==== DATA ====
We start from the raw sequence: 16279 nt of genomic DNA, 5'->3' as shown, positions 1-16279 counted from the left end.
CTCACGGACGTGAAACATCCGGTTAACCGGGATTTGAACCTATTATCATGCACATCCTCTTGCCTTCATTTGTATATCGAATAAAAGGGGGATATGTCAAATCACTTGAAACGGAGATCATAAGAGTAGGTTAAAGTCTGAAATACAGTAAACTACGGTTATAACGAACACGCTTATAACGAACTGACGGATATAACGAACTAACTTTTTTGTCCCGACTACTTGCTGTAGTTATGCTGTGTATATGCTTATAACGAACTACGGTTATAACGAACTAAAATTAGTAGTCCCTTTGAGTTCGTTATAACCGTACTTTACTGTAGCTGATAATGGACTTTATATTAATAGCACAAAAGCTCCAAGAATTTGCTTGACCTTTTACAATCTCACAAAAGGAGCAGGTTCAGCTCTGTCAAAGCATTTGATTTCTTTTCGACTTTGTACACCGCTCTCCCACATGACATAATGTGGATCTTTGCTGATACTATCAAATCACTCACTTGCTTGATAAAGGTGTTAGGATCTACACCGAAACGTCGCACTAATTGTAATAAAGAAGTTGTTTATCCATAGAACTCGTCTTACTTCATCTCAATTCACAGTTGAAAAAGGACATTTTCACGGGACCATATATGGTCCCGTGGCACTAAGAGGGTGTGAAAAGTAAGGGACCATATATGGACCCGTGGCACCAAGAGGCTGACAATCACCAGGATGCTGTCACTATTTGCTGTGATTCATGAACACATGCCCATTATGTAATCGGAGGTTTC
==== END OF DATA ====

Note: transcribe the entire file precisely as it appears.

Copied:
We start from the raw sequence: 16279 nt of genomic DNA, 5'->3' as shown, positions 1-16279 counted from the left end.
CTCACGGACGTGAAACATCCGGTTAACCGGGATTTGAACCTATTATCATGCACATCCTCTTGCCTTCATTTGTATATCGAATAAAAGGGGGATATGTCAAATCACTTGAAACGGAGATCATAAGAGTAGGTTAAAGTCTGAAATACAGTAAACTACGGTTATAACGAACACGCTTATAACGAACTGACGGATATAACGAACTAACTTTTTTGTCCCGACTACTTGCTGTAGTTATGCTGTGTATATGCTTATAACGAACTACGGTTATAACGAACTAAAATTAGTAGTCCCTTTGAGTTCGTTATAACCGTACTTTACTGTAGCTGATAATGGACTTTATATTAATAGCACAAAAGCTCCAAGAATTTGCTTGACCTTTTACAATCTCACAAAAGGAGCAGGTTCAGCTCTGTCAAAGCATTTGATTTCTTTTCGACTTTGTACACCGCTCTCCCACATGACATAATGTGGATCTTTGCTGATACTATCAAATCACTCACTTGCTTGATAAAGGTGTTAGGATCTACACCGAAACGTCGCACTAATTGTAATAAAGAAGTTGTTTATCCATAGAACTCGTCTTACTTCATCTCAATTCACAGTTGAAAAAGGACATTTTCACGGGACCATATATGGTCCCGTGGCACTAAGAGGGTGTGAAAAGTAAGGGACCATATATGGACCCGTGGCACCAAGAGGCTGACAATCACCAGGATGCTGTCACTATTTGCTGTGATTCATGAACACATGCCCATTATGTAATCGGAGGTTTC